The economy, particularly in the U.S., continues to hang in the balance. Unemployment is still high and the official numbers are not all that accurate because they don't include part-time workers and people who stopped looking for work. The stock market has been a bit of a roller coaster ride. Meanwhile, price inflation has stayed relatively low, while interest rates are at or near all-time lows.
The Federal Reserve is walking on a tight rope. On one side, there is inflation. On the other side, there is recession or depression. The problem is, as time goes on, the rope gets thinner and thinner.
If the Fed leans too far to one side, it might fall over. Or perhaps it will try to overcompensate going the other way and fall to the other side. Or maybe the rope will end and a fall into a combination of both pits will occur.
I think the low interest rates and the recently downtrending stock market indicate that another recession is likely. The problem is that there was not a correction allowed to happen from the last recession. The problems are much worse now because of all of the debt and money creation.
I think a likely scenario at this point is for another recession to appear. Then, Helicopter Ben and the Fed will react with more quantitative easing (money creation). The next round of QE will probably not be as generous in terms of results. I think we are likely to see higher price inflation, unless the Fed is timid by its own standards, in which case the next recession will be deep.
I see a scenario similar to the 1970's as more likely than a scenario like the Great Depression. I am not necessarily talking about severity, but the characteristics. I think it is likely that we will eventually hit a point of seeing high price inflation and a weak economy at the same time.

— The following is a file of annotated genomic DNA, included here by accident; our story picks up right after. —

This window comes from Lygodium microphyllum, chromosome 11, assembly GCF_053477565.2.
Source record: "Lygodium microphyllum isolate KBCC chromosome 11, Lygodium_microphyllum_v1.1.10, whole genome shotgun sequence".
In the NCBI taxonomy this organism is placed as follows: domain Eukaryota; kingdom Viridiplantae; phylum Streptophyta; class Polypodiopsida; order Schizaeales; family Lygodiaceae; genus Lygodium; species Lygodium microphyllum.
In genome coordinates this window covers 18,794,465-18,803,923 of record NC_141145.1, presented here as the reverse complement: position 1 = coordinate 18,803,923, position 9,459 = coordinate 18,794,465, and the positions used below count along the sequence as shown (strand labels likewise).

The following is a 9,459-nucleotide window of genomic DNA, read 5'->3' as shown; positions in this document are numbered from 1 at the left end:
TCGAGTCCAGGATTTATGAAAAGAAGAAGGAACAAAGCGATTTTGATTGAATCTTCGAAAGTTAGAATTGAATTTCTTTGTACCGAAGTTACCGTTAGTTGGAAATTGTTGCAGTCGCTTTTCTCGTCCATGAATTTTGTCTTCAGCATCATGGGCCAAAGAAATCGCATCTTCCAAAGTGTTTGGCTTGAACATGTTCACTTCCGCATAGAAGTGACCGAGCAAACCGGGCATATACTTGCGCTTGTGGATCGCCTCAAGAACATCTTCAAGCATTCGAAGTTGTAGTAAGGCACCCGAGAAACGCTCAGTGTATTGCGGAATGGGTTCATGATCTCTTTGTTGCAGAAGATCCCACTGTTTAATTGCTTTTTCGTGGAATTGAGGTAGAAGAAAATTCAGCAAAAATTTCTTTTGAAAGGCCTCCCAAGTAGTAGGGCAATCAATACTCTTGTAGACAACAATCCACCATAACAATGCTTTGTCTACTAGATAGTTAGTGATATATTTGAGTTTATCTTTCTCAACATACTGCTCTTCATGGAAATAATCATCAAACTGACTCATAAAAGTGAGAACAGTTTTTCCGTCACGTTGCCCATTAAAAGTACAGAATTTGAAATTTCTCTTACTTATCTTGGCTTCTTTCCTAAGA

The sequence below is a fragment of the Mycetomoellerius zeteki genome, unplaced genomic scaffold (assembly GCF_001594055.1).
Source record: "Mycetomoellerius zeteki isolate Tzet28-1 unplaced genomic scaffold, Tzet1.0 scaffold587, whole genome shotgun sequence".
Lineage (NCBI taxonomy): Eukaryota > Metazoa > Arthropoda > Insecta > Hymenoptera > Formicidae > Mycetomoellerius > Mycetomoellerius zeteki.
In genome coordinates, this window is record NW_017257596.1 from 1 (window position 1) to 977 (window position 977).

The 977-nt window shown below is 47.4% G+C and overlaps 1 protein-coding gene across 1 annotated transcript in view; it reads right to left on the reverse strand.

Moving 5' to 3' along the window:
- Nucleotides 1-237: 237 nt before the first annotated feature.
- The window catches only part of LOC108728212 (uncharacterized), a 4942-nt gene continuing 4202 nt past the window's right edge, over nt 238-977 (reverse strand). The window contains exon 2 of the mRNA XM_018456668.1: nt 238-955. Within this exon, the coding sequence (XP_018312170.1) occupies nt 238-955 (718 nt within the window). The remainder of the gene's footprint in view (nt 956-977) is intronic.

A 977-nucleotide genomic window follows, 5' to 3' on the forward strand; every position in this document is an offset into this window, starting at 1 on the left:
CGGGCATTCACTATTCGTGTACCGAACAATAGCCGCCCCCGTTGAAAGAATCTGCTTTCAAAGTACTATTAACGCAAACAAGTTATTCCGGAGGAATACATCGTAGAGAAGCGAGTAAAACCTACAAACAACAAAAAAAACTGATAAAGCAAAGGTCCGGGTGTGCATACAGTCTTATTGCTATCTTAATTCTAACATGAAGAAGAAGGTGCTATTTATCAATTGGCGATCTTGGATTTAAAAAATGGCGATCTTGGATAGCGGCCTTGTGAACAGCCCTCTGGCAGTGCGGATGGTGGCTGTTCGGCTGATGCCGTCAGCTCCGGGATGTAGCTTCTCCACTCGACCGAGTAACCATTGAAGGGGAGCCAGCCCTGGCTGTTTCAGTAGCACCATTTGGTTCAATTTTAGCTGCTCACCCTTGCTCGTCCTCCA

If things became anywhere near the Great Depression, then the Fed would open up the flood gates of money and would trigger severe price inflation. Bernanke has been critical of the Fed during the period of the Great Depression for not being aggressive enough.
Another thing to consider is that there was no FDIC during the Great Depression (at least in the beginning of it). There were a lot of bank failures, which reversed the fractional reserve lending process. This was essentially a deflation of the money supply. So even though the Fed actually did try to create some monetary inflation, it was not enough to offset the bank failures and the average person's desire to spend less.
Hopefully, if we do see a scenario like the 70's, the Fed will act in much the same way. Paul Volcker, as Fed chairman, slammed on the monetary creation brakes. The U.S. had a good hard recession, but it also set the stage for a nice recovery. That was probably the last time in American history that a recession was allowed to play out and a great deal of the malinvestment was able to be corrected and reallocated more in accordance with the free market.
It is still possible that we could have a Japan-like scenario where we see low price inflation and an economy that just kind of sputters along. However, I don't see it happening for a couple of decades like it has happened in Japan. The U.S. central bank is more aggressive than the Bank of Japan and Americans are unlikely to buy U.S. government debt to the same extent that the Japanese have bought Japanese government debt.
Let's just hope that if we hit a 1970's America scenario that the Fed will act in much the same way now as it did then. While it would cause a severe recession, it is better than the alternative of hyperinflation.